Physiological mechanisms underlying a trade-off between growth rate and tolerance of feed deprivation in the European sea bass (Dicentrarchus labrax)
|Author(s)||Dupont-Prinet A.1, 2, Chatain Beatrice3, Grima L.3, 4, Vandeputte Marc4, Claireaux Guy5, McKenzie David1, 2|
|Affiliation(s)||1 : Univ Montpellier 2, F-34095 Montpellier 5, France.
2 : Univ Montpellier 2, Inst Sci Evolut Montpellier, CNRS, Stn Mediterraneenne Environm Littoral,UMR 5554, F-34200 Sete, France.
3 : IFREMER, Stn Aquaculture Expt, F-34250 Palavas Les Flots, France.
4 : INRA, UMR Genet Anim & Biol Integrat 1313, F-78350 Jouy En Josas, France.
5 : Univ Europeenne Bretagne, UFR Sci & Tech, ORPHY EA 4324, F-29238 Brest 3, France.
|Source||Journal Of Experimental Biology (0022-0949) (Company Of Biologists Ltd), 2010-04 , Vol. 213 , N. 7 , P. 1143-1152|
|WOS© Times Cited||75|
|Keyword(s)||aerobic scope, compensatory growth, specific dynamic action, specific growth rate, standard metabolic rate|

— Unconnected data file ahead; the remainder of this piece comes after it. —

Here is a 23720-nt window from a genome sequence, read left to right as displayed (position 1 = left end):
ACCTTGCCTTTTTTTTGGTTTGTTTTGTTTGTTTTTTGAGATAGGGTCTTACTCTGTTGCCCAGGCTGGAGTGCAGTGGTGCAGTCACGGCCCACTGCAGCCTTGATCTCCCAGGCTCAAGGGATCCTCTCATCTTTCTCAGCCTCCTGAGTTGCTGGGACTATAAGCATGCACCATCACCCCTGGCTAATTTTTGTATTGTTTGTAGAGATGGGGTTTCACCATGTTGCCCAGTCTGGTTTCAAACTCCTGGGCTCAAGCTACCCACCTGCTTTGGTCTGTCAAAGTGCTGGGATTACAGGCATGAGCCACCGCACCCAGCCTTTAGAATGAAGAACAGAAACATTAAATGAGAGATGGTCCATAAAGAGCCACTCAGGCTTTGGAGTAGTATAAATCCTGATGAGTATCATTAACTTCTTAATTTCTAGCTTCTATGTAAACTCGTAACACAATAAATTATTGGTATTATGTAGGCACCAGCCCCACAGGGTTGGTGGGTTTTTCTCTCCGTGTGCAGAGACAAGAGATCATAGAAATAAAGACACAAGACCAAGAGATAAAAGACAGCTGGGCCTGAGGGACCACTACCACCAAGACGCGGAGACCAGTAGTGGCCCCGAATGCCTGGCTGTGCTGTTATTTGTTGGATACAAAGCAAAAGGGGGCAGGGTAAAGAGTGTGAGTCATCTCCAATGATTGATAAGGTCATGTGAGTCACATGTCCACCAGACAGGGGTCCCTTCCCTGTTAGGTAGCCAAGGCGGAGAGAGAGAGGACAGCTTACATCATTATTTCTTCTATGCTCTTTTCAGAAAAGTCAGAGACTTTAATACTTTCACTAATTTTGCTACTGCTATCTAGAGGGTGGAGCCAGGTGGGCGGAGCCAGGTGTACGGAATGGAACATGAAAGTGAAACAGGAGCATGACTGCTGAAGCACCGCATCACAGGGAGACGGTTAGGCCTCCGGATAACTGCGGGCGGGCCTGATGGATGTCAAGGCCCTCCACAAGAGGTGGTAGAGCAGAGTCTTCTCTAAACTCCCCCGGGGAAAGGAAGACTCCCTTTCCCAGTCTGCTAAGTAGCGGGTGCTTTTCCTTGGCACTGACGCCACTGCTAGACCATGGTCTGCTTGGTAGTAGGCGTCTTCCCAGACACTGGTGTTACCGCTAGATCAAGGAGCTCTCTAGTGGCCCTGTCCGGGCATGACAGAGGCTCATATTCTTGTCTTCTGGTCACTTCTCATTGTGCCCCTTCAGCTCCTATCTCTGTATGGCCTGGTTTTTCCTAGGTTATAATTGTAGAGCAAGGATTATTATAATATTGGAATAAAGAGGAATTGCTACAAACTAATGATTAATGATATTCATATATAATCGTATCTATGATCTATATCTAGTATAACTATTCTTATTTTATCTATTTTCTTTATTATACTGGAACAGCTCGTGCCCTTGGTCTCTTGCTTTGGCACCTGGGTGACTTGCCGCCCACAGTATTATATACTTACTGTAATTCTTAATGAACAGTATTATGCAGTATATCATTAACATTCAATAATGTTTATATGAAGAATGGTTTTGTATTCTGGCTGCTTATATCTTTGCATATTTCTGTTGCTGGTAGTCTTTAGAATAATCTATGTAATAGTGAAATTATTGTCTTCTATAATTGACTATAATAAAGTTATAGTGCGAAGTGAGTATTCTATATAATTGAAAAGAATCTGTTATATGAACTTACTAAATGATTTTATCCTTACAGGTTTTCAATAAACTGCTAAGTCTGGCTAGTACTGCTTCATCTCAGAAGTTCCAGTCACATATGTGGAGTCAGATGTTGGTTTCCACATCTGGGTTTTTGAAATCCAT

|Abstract||The specific growth rate (SGR) of a cohort of 2000 tagged juvenile European sea bass was measured in a common tank, during two sequential cycles comprising three-weeks feed deprivation followed by three-weeks ad libitum re-feeding. After correction for initial size at age as fork length, there was a direct correlation between negative SGR (rate of mass loss) during feed deprivation and positive SGR (rate of compensatory growth) during re-feeding (Spearman rank correlation R=0.388, P=0.000002). Following a period of rearing under standard culture conditions, individuals representing 'high growth' phenotypes (GP) and 'high tolerance of feed deprivation' phenotypes (DP) were selected from either end of the SGR spectrum. Static and swimming respirometry could not demonstrate lower routine or standard metabolic rate in DP to account for greater tolerance of feed deprivation. Increased rates of compensatory growth in GP were not linked to greater maximum metabolic rate, aerobic metabolic scope or maximum cardiac performance than DP. When fed a standard ration, however, GP completed the specific dynamic action (SDA) response significantly faster than DP. Therefore, higher growth rate in GP was linked to greater capacity to process food. There was no difference in SDA coefficient, an indicator of energetic efficiency. The results indicate that individual variation in growth rate in sea bass reflects, in part, a trade-off against tolerance of food deprivation. The two phenotypes represented the opposing ends of a spectrum. The GP aims to exploit available resources and grow as rapidly as possible but at a cost of physiological and/or behavioural attributes, which lead to increased energy dissipation when food is not available. An opposing strategy, exemplified by DP, is less 'boom and bust', with a lower physiological capacity to exploit resources but which is less costly to sustain during periods of food deprivation.|